Echocardiography of normal neonates has shown a linear increase in aortic root diameter with increasing birth weight.9 Our findings that children who weighed less at birth have smaller aortic root diameters after taking account of current size suggest that restricted prenatal growth could have persisting effects on the structure of the heart and great vessels and add to the evidence on the determinants of aortic root diameter.10 A narrow left ventricular outflow tract diameter has been linked with vibratory innocent murmurs in normal children,11,12 but it is unclear whether prenatal effects on the left ventricular outflow tract and aortic root have other clinical implications. However, it is possible that small differences in the mechanical and physical properties of the heart and aortic root in early life have a disproportionate influence on cardiac risk in adulthood.13 Longitudinal studies are needed, however, to confirm such a hypothesis.
Echocardiographic studies of the coronary arteries in healthy children with normal hearts have shown that diameter increases with weight and height.14,15 Our finding that birth weight was associated with total coronary artery diameter in 9-year-old children, independent of current weight and height, suggests that growth during fetal life may have a lasting effect on coronary artery size. Experimental evidence that intrauterine influences can have persisting effects on the coronary circulation has come from studies of sheep that were made anemic during fetal life.16 Adult sheep that in utero had been made anemic by isovolemic hemorrhage for a 10-day period in late gestation showed greater maximal conductance in the coronary circulation.16 Fetal anemia led to increased coronary reserve and a greater cardiac functional response to acute hypoxic stress in the adult sheep.17
Intrauterine influences on the development of the coronary circulation of human infants could have important implications. People who have a smaller coronary artery diameter have a higher prevalence of atherosclerotic lesions,18 and they are likely to be at increased risk for luminal occlusion as atherosclerosis progresses.19 They also have a poorer outcome after cardiac interventions such as angioplasty or coronary artery bypass surgery,20 perhaps as a result of a higher likelihood of thrombosis in smaller vessels.21 The results of this study showing that birth weight is an independent predictor of total coronary artery diameter in children may help to explain the findings linking low birth weight and increased risk for coronary heart disease in adults.1–5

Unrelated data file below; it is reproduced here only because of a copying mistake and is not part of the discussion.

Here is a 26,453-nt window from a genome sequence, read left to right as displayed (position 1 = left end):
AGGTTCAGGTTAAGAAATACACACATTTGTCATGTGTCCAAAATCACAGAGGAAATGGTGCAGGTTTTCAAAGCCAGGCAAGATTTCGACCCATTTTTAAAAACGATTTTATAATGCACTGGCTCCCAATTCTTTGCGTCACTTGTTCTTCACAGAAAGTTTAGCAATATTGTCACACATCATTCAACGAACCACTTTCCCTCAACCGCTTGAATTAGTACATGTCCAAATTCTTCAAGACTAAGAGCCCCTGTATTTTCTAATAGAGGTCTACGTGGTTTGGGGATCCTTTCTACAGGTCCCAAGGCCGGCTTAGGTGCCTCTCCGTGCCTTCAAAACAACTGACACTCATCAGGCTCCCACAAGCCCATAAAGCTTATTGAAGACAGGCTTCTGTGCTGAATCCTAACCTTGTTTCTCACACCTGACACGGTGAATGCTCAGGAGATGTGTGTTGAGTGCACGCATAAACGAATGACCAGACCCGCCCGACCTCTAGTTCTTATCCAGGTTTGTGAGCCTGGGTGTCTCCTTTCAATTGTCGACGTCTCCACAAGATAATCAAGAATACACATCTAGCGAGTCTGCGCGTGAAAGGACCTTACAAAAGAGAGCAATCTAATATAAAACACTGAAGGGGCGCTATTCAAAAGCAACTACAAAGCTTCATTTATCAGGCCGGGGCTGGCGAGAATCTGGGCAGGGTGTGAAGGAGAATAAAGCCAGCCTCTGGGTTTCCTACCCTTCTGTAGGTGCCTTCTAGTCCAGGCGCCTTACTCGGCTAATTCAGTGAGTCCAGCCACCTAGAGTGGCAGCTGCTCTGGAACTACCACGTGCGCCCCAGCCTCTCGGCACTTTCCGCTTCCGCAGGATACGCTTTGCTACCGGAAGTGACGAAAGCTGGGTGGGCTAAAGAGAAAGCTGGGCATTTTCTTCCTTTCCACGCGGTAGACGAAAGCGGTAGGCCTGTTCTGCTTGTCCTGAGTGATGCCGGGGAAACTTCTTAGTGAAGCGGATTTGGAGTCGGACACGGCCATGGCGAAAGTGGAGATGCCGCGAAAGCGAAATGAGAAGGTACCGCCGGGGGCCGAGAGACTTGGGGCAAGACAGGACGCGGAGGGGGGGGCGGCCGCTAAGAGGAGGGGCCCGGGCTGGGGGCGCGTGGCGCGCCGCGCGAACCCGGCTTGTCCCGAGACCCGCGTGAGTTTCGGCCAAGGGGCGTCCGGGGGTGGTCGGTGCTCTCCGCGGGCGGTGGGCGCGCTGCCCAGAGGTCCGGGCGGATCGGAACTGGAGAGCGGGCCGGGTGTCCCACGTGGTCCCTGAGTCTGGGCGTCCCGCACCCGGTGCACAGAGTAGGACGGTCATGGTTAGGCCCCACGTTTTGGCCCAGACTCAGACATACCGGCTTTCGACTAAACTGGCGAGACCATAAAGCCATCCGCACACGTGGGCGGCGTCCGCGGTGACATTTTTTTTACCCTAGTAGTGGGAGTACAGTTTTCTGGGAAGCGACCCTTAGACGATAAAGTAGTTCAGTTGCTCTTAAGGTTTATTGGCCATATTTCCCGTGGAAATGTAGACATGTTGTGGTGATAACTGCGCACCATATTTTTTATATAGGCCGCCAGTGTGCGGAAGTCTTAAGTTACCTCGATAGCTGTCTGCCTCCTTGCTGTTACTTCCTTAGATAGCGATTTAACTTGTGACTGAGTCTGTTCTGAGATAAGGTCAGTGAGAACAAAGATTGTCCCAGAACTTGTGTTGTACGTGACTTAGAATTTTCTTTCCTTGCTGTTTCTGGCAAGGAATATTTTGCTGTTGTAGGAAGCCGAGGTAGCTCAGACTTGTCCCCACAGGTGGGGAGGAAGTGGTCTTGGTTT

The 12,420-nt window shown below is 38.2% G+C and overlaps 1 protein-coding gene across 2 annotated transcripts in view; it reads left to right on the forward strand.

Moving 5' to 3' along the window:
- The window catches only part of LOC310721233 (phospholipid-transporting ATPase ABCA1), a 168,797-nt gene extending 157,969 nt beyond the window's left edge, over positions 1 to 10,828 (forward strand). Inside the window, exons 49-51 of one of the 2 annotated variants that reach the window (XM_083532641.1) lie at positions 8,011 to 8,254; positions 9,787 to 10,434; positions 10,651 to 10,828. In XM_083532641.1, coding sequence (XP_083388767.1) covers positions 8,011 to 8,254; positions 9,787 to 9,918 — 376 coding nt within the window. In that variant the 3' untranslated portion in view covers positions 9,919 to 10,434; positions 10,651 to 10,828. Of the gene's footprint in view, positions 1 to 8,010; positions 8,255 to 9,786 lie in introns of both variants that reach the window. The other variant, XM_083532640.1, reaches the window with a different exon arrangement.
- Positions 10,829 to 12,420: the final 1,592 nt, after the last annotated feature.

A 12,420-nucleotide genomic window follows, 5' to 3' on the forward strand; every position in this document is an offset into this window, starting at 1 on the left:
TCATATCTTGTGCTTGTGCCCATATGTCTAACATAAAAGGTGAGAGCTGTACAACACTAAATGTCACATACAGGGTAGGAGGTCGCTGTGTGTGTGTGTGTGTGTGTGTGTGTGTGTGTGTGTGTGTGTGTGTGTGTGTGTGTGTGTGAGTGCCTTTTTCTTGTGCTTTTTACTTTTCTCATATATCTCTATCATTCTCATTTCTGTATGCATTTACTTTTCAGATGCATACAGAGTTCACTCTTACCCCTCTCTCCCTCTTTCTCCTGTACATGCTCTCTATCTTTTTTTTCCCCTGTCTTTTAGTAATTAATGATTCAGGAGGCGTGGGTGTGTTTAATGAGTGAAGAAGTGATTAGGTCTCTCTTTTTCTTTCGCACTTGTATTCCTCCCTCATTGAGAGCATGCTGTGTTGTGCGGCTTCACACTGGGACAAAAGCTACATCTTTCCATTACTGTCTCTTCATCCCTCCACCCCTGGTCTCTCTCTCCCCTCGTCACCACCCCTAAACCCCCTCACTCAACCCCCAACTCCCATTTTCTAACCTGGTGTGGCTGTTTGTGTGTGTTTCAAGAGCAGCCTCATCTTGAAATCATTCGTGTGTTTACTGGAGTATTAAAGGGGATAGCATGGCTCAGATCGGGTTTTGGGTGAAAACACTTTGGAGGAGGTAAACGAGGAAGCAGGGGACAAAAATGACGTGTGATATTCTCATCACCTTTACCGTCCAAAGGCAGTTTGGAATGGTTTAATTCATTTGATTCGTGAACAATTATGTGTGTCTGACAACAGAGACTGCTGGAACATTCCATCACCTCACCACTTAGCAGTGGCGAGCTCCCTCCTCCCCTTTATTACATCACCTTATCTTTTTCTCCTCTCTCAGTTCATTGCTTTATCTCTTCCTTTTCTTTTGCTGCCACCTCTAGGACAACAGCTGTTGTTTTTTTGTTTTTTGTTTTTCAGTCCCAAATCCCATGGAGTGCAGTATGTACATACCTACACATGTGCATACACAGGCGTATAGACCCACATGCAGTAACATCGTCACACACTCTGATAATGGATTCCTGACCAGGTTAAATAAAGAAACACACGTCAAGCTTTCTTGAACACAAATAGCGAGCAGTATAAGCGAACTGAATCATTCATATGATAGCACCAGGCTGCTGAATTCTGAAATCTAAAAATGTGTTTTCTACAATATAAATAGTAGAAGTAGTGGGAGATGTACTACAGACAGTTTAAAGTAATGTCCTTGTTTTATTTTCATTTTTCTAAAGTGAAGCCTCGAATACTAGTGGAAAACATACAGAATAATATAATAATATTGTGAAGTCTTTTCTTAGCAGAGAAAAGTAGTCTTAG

This study was funded by the Medical Research Council and Children Nationwide.
We thank the children and their families for help and the research nurses who collected the data.
- Accepted August 2, 2005.
- Address correspondence to Catharine R. Gale, PhD, MRC Epidemiology Resource Centre, Southampton General Hospital, Southampton, Hants, SO16 6YD, UK. E-mail:
The authors have indicated they have no financial relationships relevant to this article to disclose.
- ↵Rich-Edwards J, Stampfer M, Manson J, et al. Birth weight and risk of cardiovascular disease in a cohort of women followed up since 1976. BMJ.1997;315 :396– 400
- Eriksson JG, Forsen T, Tuomilehto J, Osmond C, Barker DJP. Early growth and coronary heart disease in later life: longitudinal study. BMJ.2001;322 :949– 953
- Forsen T, Eriksson JG, Tuomilehto J, Osmond C, Barker DJP. Growth in utero and during childhood among women who develop coronary heart disease. BMJ.1999;319 :1403– 1407
- ↵Leon DA, Lithell HO, Vagero D, et al. Reduced fetal growth rate and increased risk of death from ischaemic heart disease: cohort study of 15000 Swedish men and women born 1915–29. BMJ.1998;317 :241– 245
- ↵Godfrey K, Robinson S, Barker DJP, Osmond C, Cox V. Maternal nutrition in early and late pregnancy in relation to placental and fetal growth. BMJ.1996;312 :410– 414
- ↵Freeman JV, Cole TJ, Chinn S, Jones PRM, White EM, Preece MA. Cross sectional stature and weight reference curves for the UK, 1990. Arch Dis Child.1995;73 :17– 24
- ↵Bella JN, MacCluer JW, Roman MJ, et al. Genetic influences on aortic root size in American Indians: the Strong Heart Study. Arterioscler Thromb Vasc Biol.2002;22 :1008– 1011
- ↵Broberg CS, Giraud GD, Schultz JM, Thornburg KL, Hohimer AR, Davis LE. Fetal anemia leads to augmented contractile response to hypoxic stress in adulthood. Am J Physiol Regul Integr Comp Physiol.2003;285 :R649– R655
- ↵O'Connor NJ, Morton JR, Birkmeyer JD, Olmstead EM, O'Connor GT. Effect of coronary artery diameter in patients undergoing coronary bypass surgery. Circulation.1996;93 :652– 655
- Copyright © 2006 by the American Academy of Pediatrics